Impact | Autism collaboration in Ghana

July 2016

Tracing Impact Series | FFH highlights their partners’ work

FFH has been a proud partner with CHIP International since 2011.


In November, 2015, CHIP-International held a two day autism training workshop at the University of Cape Coast, School of Medicine in Ghana. The workshop was held in collaboration with Ghana’s Ministry of Education and Ghana Education Service (GES).

The Diagnosis and Identification of Autism Spectrum Disorders and Specific Learning Disabilities Workshop was conducted by Dr. Elizabeth Drame, Ph.D. and Chair at the the Department of Exceptional Education at the University of Wisconsin.

ChipAfricaFLATThe goal of the training was to deepen collaboration with the school, to develop relationships with other schools, and to provide more awareness and training seminars as well as continue to collaborate with the Ministry of Education and the University of Cape Coast.

Research surrounding autism is lacking in Ghana. The number of citizens who are affected by autism is unknown, and factors that are contributing to the development of autism in their communities are not fully understood. While most of the participants in the training believed that neuropsychological impairments in autism are caused by environmental toxins, spiritual retribution, poor parenting, curses, and willful disobedience were also listed as what some individuals believe could be a cause of autism.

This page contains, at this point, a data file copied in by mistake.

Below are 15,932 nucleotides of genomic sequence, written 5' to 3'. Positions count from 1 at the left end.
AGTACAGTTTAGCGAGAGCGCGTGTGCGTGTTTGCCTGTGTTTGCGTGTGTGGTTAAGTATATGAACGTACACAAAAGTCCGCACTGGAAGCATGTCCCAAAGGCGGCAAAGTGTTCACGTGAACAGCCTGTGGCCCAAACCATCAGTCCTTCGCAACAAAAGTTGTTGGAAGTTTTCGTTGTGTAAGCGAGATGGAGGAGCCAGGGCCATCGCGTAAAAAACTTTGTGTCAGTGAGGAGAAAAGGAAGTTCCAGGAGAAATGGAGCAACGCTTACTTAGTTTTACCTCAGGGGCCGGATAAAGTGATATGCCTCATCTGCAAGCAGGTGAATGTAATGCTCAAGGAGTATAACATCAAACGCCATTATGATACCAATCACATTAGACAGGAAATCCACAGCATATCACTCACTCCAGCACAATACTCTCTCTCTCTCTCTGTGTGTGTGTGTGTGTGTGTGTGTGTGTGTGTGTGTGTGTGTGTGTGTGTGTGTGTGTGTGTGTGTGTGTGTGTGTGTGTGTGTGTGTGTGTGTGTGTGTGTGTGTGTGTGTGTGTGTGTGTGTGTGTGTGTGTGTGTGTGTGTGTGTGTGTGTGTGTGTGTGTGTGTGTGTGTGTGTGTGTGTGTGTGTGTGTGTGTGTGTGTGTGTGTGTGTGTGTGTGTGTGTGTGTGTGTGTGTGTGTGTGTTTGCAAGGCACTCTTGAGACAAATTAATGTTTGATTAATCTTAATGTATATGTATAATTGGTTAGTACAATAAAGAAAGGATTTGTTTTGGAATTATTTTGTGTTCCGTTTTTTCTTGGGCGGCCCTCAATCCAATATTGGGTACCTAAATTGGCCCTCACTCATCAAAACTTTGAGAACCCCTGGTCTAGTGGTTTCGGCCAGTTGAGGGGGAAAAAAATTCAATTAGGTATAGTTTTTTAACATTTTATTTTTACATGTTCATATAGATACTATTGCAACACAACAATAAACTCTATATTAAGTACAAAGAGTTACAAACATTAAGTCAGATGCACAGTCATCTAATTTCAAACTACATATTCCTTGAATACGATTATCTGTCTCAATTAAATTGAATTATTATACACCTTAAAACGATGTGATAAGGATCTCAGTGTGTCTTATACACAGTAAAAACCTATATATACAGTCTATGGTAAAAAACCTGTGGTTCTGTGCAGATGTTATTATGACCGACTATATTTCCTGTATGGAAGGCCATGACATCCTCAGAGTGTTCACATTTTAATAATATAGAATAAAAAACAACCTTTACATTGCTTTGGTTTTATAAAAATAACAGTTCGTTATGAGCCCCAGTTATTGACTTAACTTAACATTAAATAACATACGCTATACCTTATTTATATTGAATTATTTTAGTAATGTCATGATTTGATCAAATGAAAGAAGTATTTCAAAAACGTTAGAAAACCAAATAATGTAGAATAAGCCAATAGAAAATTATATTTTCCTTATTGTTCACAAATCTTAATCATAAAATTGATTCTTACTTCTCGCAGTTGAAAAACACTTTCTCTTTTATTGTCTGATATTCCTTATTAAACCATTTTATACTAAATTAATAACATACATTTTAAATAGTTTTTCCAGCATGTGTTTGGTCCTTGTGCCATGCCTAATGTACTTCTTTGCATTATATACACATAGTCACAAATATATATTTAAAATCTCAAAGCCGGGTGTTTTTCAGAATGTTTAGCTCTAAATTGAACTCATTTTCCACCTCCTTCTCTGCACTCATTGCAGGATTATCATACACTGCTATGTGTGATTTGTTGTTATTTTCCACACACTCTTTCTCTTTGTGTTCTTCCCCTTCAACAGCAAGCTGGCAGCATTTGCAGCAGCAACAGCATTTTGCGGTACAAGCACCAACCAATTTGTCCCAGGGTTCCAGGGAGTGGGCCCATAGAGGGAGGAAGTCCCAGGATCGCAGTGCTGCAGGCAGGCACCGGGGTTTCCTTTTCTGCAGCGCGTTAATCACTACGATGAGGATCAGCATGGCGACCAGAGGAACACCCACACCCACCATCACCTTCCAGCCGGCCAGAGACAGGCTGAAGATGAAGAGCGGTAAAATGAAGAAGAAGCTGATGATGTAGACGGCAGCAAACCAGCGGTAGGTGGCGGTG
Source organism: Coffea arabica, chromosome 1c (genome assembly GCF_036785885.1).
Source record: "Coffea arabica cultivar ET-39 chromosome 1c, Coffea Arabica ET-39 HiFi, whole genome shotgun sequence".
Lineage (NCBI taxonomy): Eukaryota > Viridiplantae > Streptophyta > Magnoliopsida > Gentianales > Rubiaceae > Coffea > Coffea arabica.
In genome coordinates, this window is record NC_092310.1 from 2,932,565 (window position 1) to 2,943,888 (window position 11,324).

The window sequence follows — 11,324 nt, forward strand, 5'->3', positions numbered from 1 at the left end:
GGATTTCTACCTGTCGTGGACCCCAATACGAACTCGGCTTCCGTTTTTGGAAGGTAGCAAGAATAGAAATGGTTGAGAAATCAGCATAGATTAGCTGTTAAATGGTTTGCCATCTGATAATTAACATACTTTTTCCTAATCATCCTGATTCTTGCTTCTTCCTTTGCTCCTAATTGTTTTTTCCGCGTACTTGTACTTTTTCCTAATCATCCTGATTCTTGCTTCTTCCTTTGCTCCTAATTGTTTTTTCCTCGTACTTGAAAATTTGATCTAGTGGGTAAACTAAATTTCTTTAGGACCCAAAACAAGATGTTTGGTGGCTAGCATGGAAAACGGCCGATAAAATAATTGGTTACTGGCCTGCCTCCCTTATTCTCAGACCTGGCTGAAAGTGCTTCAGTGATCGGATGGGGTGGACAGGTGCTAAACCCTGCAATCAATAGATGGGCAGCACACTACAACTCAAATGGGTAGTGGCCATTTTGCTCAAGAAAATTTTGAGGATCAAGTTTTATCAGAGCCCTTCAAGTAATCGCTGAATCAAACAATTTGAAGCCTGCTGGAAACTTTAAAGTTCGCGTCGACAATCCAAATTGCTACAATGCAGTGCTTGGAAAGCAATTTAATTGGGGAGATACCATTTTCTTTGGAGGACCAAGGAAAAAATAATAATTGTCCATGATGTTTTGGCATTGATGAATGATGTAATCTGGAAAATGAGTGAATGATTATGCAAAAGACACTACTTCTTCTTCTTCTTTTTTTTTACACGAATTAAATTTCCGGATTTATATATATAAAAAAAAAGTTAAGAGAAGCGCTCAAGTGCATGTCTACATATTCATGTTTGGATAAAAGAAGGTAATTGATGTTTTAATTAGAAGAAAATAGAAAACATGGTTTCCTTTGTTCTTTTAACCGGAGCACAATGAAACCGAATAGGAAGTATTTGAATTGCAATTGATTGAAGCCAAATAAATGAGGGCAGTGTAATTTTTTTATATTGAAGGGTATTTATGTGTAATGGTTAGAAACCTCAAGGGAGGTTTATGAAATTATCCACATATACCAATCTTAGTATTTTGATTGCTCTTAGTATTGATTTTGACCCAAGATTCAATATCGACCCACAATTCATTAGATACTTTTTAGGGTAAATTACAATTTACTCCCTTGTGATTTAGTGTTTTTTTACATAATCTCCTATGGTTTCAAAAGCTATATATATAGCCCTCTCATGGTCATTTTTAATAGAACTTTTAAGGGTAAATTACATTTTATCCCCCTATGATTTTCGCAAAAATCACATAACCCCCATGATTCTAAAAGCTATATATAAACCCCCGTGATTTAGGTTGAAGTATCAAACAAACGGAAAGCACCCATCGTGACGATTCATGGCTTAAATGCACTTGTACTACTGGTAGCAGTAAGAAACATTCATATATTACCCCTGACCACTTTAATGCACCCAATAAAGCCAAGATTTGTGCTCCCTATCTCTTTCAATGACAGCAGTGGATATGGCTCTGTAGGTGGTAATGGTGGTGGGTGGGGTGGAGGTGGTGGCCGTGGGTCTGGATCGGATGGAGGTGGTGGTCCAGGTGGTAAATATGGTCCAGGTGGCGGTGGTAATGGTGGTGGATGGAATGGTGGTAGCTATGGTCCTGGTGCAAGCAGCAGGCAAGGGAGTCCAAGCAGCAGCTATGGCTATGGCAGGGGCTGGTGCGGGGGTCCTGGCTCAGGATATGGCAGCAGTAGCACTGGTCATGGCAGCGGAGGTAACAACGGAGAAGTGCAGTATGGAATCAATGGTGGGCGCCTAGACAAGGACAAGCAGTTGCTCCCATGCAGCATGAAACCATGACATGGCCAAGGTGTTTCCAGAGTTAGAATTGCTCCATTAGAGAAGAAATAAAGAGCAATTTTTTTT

Autistic Ghanaians and their families face unique challenges. There is only one pediatric neurologist in Ghana, Dr. Badoe, who was a guest speaker at the training workshop. There is also a lack of speech therapists, other medical professionals trained to work with and recognize autistic individuals, and a great need for special educational training.

There were 318 participants in the training sessions- 150 medical students and doctors who attended the first two days centering on autism identification and diagnosis, and 168 pre- and elementary school teachers and educators who attended the second two days focused on learning disabilities.

As in the United States, Ghana, and the rest of the world, social stigma associated with autism is a problem. By bringing together diverse professionals, educators, and foundations, we, the autism community, can collaborate to bring awareness, education, and a call for research to better our communities.

Recent Accomplishments in 2016:

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